- In section 2 regarding venue, a judge should be specifically permitted to consolidate cases in multiple locations into a single location for the sake of reasonableness, in cases where violations have occurred in multiple counties.
- NO carveout for non-commercial, ethical security research is present. THIS INCLUDES ACADEMIC RESEARCH.
- The bill may not be necessary at all. The older legal concept of “trespass to chattels” has been used successfully against spammers and malware authors. This may be sufficient in the case of computer intrusion.
- Written by Scott M. Jones
- Category: Action Alerts
- Hits: 5900
Update (3/1/2018): HB 509 did not cross over in it's second year, so it's effectively dead. Bad news: It's being tried in 15 other states. We will move this alert to archives later this year; it's no longer active in Georgia.
Concern is growing about Georgia House Bill 509. This bill would require blocking technology in all Internet-connected devices sold in Georgia. The title of the bill is the "Human Trafficking Prevention Act" but the requirements and remedies seem to have little to do with human trafficking. Key provisions and problems:
- Requires blocking technology in all web-enabled devices to block adult content and illegal content. This constitutes an unfunded or under-funded mandate.
- Circumvention information is illegal and is to be blocked. May cause problems for security research.
- An unblocking fee of $20 is required. This is to be collected to go to a state fund.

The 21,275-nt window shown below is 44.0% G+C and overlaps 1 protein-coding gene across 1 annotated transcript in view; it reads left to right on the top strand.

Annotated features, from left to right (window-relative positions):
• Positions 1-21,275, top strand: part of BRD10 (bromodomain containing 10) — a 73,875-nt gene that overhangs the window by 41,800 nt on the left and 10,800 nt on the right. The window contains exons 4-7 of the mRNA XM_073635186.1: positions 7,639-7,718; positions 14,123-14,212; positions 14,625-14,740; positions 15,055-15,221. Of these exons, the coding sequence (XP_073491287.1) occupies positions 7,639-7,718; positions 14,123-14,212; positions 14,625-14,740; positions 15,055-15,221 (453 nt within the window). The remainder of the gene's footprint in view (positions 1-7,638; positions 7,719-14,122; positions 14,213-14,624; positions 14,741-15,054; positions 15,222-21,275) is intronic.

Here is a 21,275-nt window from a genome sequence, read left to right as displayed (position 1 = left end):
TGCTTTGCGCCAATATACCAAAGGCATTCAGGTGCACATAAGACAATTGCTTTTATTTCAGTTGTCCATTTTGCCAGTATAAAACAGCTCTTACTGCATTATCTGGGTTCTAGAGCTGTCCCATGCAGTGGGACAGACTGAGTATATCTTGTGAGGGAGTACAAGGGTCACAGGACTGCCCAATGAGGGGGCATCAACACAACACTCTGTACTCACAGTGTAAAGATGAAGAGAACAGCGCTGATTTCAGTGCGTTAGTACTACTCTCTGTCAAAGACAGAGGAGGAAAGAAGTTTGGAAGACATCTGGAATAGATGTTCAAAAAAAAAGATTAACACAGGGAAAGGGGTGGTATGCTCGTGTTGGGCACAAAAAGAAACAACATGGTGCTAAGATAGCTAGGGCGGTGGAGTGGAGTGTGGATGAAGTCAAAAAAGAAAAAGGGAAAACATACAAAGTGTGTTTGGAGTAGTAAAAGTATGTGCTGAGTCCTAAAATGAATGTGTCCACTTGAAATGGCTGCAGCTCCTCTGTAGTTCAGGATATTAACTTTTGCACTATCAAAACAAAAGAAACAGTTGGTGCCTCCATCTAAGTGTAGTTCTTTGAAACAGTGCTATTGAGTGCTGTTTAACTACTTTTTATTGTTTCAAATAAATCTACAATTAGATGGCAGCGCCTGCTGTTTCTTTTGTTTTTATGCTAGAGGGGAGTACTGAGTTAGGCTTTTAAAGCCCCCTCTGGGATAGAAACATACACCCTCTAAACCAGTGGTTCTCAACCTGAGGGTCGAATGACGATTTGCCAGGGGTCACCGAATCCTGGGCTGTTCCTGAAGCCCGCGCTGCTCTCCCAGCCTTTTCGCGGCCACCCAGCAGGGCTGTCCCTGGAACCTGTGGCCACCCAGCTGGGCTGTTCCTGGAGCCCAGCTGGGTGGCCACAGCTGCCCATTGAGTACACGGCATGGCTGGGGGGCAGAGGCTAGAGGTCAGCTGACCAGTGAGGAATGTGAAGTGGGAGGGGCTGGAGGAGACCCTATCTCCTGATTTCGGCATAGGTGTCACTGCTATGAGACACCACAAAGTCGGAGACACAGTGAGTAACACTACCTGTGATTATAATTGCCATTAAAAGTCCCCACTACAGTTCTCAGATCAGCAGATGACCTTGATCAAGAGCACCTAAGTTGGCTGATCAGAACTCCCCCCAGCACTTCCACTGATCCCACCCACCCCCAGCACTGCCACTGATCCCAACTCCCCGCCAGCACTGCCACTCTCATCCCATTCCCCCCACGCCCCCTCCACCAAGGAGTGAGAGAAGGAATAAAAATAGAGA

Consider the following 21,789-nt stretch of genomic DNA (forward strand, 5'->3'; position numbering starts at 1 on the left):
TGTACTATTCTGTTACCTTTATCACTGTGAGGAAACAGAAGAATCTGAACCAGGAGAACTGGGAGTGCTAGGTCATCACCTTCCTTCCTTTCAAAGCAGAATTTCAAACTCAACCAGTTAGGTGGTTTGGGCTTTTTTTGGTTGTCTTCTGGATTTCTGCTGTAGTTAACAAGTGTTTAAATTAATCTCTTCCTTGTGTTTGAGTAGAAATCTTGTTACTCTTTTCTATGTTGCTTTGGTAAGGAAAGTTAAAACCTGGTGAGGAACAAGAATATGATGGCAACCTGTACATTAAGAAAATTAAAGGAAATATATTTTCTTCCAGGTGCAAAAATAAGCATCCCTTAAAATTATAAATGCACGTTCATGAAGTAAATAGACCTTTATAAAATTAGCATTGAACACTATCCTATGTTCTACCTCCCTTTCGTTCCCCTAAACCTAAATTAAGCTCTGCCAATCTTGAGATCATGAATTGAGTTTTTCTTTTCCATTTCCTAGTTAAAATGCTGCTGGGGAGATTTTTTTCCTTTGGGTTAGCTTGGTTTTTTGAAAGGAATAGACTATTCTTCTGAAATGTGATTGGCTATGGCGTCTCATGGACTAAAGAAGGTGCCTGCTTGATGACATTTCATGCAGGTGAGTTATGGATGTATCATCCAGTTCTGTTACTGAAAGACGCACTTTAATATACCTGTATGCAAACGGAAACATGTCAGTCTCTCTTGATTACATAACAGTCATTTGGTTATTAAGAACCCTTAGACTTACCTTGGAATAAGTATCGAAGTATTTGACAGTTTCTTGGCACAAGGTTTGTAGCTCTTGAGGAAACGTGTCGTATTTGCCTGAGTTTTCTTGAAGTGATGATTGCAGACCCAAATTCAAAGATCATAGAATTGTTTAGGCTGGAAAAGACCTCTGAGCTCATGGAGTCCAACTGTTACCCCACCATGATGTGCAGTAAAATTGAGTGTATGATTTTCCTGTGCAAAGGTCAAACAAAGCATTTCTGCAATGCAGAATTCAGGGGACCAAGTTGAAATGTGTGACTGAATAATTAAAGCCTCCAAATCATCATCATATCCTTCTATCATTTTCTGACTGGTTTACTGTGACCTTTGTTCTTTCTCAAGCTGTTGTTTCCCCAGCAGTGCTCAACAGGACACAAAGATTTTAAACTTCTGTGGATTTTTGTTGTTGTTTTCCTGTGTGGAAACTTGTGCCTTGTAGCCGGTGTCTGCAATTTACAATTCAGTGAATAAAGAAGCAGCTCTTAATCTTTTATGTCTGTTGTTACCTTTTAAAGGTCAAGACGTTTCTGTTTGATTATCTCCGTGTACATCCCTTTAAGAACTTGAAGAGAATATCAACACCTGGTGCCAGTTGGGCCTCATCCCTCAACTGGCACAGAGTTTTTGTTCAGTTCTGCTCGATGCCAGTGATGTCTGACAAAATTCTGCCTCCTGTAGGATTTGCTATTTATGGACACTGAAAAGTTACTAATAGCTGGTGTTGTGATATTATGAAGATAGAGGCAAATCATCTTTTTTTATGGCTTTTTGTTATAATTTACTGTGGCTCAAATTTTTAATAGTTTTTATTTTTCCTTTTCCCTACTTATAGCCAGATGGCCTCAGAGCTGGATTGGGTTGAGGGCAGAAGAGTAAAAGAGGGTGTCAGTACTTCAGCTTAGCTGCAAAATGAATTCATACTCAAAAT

- All companies must maintain a call center to adjust the blocking list based on reports. This could be an impossible burden for startups and small technology suppliers. (It has been suggested that businesses could recover new costs by adding amounts to the $20 fee, but this may be inadequate depending on the size of the business and the business model.)
- The state Attorney General will sue to suspend sales of non-compliant devices in the state.
- The bill is named the "Human Trafficking Prevention Act" as if blocking will somehow prevent human trafficking. (Funds collected don't even go to this purpose.)
- No privacy protections are offered for those who willingly pay the fee. This list of those willing to pay the fee could become a new Scarlett Letter with or without a data breach.
- These issues have been litigated already during the Communications Decency Act (CDA) Supreme Court Case. Regardless of the outcome of any future court cases, businesses could be exposed to needless expense and logistics headaches while this measure, if ratified, works its way through the courts.
The "Human Trafficking Prevention Act" is part of a nationwide effort to enact legislation in all 50 states rather than coordinate a unified effort in federal law. The law treats ALL adult content as a demerit good that should be taxed, with no privacy protection for those willing to pay the fee. The blocking technology, once implemented, could quickly and easily be repurposed to block First-Amendment protected speech including political speech.
In Georgia, House Bill 509 was accompanied by non-binding House Resolution 447, which appears to be an anti-adult content manifesto and belies the true motivations of the authors of the bill.
This bill cannot be passed before the 2018 session because it did not make it by Crossover Day. It requires an accompanying state constitutional amendment to be voted on in a referendum in order to be in effect. The proposed start date in the text of the bill is January 1, 2019.
Sponsors of the bill include:
- Rakestraw, R-19th (Powder Springs)
- Spencer, R-180th (Woodbine)
- Reeves, R-34th (Marietta)
- Welch, R-110th (McDonough)
- Oliver, D-82nd (North Druid Hills area)
- others unnamed in the bill
Electronic Frontiers Georgia will be watching this bill and continuing to express concern as developments warrant. Check openstates.org to determine who your STATE representative is if you wish to express concern to your elected representative.